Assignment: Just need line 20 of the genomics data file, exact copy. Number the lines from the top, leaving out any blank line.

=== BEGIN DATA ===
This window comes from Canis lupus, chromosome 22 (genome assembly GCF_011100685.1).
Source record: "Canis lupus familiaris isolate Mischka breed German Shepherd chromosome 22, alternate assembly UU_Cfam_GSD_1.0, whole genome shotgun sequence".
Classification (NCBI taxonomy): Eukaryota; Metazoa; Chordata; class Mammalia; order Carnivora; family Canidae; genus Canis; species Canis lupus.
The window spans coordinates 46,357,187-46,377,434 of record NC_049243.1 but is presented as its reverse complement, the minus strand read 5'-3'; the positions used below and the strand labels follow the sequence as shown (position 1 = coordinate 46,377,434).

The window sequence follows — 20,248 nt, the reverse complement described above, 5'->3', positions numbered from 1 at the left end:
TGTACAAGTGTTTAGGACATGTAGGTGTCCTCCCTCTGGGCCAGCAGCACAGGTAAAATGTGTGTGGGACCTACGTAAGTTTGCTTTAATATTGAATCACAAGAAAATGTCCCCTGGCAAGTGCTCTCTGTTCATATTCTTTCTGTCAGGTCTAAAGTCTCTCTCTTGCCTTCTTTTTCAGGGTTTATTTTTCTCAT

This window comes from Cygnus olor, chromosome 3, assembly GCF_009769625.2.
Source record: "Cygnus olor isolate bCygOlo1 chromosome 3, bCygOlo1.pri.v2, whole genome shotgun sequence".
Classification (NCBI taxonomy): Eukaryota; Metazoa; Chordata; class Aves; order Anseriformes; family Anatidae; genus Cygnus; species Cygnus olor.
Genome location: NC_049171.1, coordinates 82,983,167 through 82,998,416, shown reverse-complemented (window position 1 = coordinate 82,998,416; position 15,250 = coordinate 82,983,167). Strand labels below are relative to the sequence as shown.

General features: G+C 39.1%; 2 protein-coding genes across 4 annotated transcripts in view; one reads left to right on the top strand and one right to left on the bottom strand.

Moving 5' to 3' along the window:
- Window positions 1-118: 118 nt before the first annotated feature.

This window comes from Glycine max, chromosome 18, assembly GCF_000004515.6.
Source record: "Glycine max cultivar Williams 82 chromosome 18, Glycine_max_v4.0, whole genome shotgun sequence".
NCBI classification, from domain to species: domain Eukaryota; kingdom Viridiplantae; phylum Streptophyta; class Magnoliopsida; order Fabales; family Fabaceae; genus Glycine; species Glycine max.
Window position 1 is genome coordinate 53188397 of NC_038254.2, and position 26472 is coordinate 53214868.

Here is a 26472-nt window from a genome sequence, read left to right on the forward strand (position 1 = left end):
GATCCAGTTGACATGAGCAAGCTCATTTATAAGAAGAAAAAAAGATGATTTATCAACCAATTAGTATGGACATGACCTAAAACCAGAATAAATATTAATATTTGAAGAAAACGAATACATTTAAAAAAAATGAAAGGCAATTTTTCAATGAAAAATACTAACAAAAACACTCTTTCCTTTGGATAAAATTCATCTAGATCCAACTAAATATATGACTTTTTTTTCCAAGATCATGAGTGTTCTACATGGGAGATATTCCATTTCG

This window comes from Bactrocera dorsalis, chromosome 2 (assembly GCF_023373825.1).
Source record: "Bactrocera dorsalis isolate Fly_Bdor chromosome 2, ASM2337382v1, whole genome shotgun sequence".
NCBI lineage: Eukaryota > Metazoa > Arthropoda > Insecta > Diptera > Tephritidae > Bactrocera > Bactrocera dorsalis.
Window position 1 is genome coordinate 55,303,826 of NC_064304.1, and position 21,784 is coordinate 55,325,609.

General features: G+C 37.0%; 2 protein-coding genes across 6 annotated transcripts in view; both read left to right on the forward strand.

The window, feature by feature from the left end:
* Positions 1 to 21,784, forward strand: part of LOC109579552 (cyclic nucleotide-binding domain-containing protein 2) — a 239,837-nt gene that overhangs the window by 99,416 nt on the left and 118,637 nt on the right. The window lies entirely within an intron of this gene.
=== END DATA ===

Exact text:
This window comes from Bactrocera dorsalis, chromosome 2 (assembly GCF_023373825.1).